The group includes: Dr. Pablo Rodríguez, director of the Medical Center’s Trauma department; Dr. Dharma Vázquez, Dean of the Graduate School of Public Health at the UPR School of Medicine; Dr. Guillermo Vázquez, director of the UPR School of Medicine’s Infectious Microbiology Department; Dr. Jorge Santana-Bagur, infectious disease director of the AIDS Clinical Research Unit of the UPR School of Medicine; Dr. Karen Martínez, director of Psychiatry at the UPR School of Medicine; Dr. Cynthia Pérez, from the Graduate School of Public Health; Dr. José Camuñas, director of the Department of Family Medicine, Coordinator and Director of the UPR School of Medicine’s Telemedicine Program; Jorge Matta, executive director of the Medical Services Administration (ASEM, in Spanish); Engineer Wilfredo Martínez, from ASEM; and Betsy Rosado, director of Institutional Safety at ASEM.
Although Deseda was there, she did not speak during the press conference and the Governor backed her up when asked if Deseda will continue in her post after complaints from elected officials and public health experts, including former New Progressive Party Health Secretary Enrique Vázquez-Quintana, for her to resign.
“Dr. Deseda has been doing her work as State Epidemiologist. We have a group of specialists here who are all going to work together. We have the academia, the Medical Sciences campus helping, contributing to the decisions that are being made and the strategies. Puerto Rico has the best of the best making medical decisions. In this sense, the Puerto Rican people can be at ease,” said Vázquez this Thursday at the press conference.
One of Deseda’s biggest mistakes has been insisting that the CDC’s recommendations be strictly followed, which has implied that only those with the three symptoms are being tested: fever, dry cough and difficulty breathing, as well as those who may have been exposed to the virus when traveling.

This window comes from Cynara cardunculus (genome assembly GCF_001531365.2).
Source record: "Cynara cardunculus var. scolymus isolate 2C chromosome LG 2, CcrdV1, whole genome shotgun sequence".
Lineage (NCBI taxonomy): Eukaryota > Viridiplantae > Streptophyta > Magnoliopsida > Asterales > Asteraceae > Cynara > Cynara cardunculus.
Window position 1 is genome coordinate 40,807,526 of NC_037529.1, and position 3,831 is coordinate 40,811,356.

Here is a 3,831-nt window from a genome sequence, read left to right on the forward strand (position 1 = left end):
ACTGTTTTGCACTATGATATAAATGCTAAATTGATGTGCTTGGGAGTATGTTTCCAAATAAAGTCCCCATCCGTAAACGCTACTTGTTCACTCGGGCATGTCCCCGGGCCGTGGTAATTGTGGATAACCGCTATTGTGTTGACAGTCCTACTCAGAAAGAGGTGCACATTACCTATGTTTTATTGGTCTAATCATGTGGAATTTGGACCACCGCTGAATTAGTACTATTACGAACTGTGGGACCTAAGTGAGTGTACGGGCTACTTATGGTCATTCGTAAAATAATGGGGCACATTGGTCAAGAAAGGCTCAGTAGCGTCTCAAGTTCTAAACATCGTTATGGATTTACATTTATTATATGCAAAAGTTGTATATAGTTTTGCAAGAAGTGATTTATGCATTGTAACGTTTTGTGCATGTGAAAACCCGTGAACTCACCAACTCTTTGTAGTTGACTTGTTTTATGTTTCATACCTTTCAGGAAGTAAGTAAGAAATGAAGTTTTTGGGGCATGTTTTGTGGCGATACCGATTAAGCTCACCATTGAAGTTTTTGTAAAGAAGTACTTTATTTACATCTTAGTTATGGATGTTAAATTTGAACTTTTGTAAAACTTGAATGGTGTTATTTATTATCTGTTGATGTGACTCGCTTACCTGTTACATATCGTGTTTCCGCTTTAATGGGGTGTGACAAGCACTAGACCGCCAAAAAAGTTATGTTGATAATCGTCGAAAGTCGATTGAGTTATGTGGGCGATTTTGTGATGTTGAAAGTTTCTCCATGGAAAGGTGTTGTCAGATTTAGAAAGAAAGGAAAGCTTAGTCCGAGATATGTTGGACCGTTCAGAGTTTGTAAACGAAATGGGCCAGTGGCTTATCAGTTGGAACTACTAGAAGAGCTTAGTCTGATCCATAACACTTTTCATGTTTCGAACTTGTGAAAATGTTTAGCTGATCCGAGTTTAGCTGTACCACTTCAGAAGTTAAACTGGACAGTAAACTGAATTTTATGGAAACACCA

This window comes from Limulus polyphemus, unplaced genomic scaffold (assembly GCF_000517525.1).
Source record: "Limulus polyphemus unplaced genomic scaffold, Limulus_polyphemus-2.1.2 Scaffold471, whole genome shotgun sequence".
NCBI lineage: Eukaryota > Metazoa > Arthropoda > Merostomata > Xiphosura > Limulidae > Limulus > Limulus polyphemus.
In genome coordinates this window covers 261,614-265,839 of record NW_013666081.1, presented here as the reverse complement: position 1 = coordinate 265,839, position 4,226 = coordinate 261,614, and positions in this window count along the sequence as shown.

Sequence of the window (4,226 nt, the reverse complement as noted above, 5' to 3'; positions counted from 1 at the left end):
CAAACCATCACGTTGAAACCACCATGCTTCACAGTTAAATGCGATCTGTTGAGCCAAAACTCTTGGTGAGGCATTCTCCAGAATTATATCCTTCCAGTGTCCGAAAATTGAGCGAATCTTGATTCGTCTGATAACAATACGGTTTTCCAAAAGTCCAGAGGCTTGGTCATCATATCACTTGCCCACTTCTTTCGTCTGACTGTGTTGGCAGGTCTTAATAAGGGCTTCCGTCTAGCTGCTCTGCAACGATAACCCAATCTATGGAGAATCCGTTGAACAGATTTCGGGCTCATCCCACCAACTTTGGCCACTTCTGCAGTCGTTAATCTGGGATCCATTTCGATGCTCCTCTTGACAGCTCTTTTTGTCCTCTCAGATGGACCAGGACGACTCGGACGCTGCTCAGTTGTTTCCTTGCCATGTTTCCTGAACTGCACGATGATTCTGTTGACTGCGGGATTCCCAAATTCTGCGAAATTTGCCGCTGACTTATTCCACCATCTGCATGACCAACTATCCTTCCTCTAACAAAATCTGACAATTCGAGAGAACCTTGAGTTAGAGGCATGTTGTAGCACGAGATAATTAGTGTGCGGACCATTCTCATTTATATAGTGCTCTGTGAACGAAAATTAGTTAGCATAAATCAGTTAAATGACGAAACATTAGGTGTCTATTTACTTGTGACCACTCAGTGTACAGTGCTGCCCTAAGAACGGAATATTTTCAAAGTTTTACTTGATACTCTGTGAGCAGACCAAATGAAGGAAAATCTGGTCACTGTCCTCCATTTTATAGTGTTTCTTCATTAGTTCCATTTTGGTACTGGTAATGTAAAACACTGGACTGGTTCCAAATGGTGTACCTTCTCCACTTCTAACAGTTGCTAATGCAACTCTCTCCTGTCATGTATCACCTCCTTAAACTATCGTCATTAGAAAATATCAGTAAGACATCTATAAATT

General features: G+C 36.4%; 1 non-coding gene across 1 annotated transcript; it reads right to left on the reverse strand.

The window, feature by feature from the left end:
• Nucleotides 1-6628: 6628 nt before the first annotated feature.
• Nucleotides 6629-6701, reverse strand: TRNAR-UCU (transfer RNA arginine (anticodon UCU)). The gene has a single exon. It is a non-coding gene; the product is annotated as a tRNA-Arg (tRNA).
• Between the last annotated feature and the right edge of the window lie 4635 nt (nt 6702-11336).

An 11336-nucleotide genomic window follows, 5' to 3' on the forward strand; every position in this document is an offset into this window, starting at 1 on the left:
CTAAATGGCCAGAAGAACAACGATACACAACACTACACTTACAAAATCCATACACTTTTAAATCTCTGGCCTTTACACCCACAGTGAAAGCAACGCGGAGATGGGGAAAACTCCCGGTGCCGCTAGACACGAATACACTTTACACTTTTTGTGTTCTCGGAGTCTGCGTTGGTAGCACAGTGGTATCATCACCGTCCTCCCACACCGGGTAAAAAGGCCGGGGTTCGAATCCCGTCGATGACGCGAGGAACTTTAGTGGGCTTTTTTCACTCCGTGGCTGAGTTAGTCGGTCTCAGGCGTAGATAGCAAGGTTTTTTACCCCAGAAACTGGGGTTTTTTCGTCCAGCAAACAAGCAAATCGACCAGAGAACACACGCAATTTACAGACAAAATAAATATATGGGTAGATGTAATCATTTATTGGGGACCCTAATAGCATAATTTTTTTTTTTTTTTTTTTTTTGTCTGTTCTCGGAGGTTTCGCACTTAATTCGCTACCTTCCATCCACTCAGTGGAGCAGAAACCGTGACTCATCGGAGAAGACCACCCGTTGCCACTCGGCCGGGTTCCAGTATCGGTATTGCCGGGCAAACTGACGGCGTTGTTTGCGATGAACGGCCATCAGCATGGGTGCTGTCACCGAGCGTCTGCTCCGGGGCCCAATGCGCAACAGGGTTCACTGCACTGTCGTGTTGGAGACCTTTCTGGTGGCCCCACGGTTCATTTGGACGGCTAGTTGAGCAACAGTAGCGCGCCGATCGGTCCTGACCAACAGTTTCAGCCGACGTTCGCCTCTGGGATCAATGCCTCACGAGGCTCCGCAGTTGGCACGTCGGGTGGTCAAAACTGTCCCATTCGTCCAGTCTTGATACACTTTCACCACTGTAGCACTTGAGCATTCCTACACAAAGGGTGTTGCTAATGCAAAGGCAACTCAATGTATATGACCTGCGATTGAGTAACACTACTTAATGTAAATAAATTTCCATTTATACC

So far Deseda is the one responsible for deciding who is tested among the hundreds of calls coming into the Health Department. Gov. Vázquez said Thursday that authorization from the Health Department will not be required for people who come in with a doctor’s recommendation. For those who arrive without a doctor’s recommendation, Deseda’s take is that CDC criteria will continue to apply.
Cruz María Nazario, professor at the Department of Biostatistics and Epidemiology of the University of Puerto Rico Medical Sciences Campus’ Graduate School of Public Health, told the CPI that the island does not have that many confirmed cases of coronavirus because the Government is not doing the tests properly.
“They’re following the CDC’s instructions at verbatim and I believe we’re already in a place where we must free ourselves from the CDC and allow us to do the tests that have to be done right now,” said Nazario. The government has the capacity to do from 50 to 100 tests daily.
The information that Deseda has provided over the past few weeks is incorrect, inconsistent and imprecise. The CPI verified some of Deseda’s claims from Wednesday, Feb. 26, until the last conference she went to.